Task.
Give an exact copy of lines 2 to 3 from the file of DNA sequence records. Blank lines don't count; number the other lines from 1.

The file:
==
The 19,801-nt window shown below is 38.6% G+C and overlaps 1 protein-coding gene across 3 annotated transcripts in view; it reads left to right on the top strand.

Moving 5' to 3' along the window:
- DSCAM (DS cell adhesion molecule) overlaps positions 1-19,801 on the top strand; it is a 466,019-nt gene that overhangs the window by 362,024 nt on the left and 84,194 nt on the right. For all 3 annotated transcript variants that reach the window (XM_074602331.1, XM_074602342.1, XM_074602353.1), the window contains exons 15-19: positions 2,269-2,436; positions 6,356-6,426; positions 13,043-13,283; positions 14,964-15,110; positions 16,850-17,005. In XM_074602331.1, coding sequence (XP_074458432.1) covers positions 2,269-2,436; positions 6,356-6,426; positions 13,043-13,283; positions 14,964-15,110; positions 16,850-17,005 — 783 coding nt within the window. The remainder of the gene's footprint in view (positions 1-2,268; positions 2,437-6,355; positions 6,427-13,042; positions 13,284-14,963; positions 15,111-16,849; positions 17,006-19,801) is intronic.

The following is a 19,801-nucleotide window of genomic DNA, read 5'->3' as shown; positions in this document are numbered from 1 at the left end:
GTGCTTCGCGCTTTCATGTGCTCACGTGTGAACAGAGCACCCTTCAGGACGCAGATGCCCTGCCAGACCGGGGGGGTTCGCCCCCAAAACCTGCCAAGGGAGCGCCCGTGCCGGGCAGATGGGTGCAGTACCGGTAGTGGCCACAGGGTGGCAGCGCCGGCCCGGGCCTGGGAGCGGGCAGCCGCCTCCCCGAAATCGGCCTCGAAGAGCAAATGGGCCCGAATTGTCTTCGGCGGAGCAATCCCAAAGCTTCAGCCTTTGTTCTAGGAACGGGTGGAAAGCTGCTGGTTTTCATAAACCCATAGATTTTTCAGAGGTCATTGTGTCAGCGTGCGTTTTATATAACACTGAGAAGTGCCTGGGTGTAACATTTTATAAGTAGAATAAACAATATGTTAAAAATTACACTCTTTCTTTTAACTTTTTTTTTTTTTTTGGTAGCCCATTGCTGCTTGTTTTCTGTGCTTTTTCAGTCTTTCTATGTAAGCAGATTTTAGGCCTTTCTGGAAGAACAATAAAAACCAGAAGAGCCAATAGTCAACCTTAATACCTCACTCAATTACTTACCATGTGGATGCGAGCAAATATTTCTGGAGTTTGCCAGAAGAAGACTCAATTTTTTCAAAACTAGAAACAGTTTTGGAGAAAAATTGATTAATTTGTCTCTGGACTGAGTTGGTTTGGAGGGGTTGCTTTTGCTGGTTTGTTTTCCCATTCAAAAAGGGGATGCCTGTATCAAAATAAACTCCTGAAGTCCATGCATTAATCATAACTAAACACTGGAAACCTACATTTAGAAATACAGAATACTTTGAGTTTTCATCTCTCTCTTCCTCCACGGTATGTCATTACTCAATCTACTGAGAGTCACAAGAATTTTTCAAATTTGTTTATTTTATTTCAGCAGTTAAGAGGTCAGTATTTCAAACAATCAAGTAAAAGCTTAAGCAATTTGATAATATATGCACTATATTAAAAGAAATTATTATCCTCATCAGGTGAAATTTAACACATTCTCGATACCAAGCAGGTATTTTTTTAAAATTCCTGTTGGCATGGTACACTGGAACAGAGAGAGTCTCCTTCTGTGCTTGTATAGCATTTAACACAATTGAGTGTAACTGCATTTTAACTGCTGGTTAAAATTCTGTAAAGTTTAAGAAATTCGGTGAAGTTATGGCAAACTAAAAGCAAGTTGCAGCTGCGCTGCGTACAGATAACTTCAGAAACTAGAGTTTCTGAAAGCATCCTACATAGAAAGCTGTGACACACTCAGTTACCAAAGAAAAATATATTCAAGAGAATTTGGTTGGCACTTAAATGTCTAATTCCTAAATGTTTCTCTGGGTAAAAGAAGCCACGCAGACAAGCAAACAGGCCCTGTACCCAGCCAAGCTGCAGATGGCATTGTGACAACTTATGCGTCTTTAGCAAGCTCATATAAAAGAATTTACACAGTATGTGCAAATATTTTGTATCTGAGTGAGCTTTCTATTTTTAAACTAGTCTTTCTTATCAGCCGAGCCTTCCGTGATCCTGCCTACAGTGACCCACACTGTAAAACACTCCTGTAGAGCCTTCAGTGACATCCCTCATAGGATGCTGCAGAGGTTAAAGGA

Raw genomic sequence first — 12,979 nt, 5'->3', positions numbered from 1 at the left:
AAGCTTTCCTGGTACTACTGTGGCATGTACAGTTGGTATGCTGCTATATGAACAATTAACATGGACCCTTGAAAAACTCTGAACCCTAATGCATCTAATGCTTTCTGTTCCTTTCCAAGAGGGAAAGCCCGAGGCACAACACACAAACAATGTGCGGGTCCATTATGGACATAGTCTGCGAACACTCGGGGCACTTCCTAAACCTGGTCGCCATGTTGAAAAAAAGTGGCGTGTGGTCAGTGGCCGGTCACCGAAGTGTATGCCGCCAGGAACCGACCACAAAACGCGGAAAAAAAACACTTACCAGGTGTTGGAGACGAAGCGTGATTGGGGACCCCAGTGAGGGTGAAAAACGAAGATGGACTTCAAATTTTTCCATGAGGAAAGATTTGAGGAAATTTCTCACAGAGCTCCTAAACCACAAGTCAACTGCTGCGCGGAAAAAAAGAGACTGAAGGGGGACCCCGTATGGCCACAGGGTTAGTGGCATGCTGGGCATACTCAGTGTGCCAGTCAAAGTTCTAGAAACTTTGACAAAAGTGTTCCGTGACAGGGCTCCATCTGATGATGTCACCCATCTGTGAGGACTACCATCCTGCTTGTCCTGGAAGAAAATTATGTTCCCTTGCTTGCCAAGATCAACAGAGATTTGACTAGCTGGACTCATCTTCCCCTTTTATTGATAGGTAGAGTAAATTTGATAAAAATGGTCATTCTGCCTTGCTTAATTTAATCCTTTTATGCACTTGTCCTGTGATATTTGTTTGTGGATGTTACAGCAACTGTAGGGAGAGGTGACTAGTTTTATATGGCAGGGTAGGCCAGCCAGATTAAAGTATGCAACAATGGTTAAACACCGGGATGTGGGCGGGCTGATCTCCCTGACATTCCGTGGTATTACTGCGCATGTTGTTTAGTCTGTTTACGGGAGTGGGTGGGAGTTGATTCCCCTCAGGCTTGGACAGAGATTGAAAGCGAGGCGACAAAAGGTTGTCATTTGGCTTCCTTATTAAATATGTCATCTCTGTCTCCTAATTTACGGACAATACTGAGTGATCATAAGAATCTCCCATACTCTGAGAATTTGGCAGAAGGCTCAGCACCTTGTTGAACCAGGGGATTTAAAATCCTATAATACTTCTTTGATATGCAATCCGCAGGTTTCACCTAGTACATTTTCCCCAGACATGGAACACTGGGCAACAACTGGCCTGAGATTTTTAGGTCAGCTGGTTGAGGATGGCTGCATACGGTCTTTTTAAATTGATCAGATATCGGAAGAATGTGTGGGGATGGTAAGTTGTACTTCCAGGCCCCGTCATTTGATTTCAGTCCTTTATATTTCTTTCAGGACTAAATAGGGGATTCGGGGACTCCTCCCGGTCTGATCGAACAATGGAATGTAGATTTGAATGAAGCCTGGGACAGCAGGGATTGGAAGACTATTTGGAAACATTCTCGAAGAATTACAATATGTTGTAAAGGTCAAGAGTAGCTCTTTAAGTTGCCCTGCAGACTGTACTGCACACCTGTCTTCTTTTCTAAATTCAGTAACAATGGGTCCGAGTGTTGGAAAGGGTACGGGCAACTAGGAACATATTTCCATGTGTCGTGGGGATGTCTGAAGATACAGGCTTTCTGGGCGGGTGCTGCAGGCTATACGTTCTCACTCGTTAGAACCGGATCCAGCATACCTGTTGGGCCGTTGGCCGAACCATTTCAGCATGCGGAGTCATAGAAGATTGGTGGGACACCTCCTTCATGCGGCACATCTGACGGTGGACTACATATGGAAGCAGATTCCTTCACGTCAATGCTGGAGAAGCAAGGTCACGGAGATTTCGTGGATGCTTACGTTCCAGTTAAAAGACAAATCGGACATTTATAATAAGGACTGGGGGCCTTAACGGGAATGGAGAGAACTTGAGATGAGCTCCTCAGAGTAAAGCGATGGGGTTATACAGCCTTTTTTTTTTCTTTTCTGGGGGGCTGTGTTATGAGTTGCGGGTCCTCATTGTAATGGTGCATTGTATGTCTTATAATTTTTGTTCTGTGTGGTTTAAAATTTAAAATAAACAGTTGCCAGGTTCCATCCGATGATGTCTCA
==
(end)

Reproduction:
Moving 5' to 3' along the window:
- DSCAM (DS cell adhesion molecule) overlaps positions 1-19,801 on the top strand; it is a 466,019-nt gene that overhangs the window by 362,024 nt on the left and 84,194 nt on the right. For all 3 annotated transcript variants that reach the window (XM_074602331.1, XM_074602342.1, XM_074602353.1), the window contains exons 15-19: positions 2,269-2,436; positions 6,356-6,426; positions 13,043-13,283; positions 14,964-15,110; positions 16,850-17,005. In XM_074602331.1, coding sequence (XP_074458432.1) covers positions 2,269-2,436; positions 6,356-6,426; positions 13,043-13,283; positions 14,964-15,110; positions 16,850-17,005 — 783 coding nt within the window. The remainder of the gene's footprint in view (positions 1-2,268; positions 2,437-6,355; positions 6,427-13,042; positions 13,284-14,963; positions 15,111-16,849; positions 17,006-19,801) is intronic.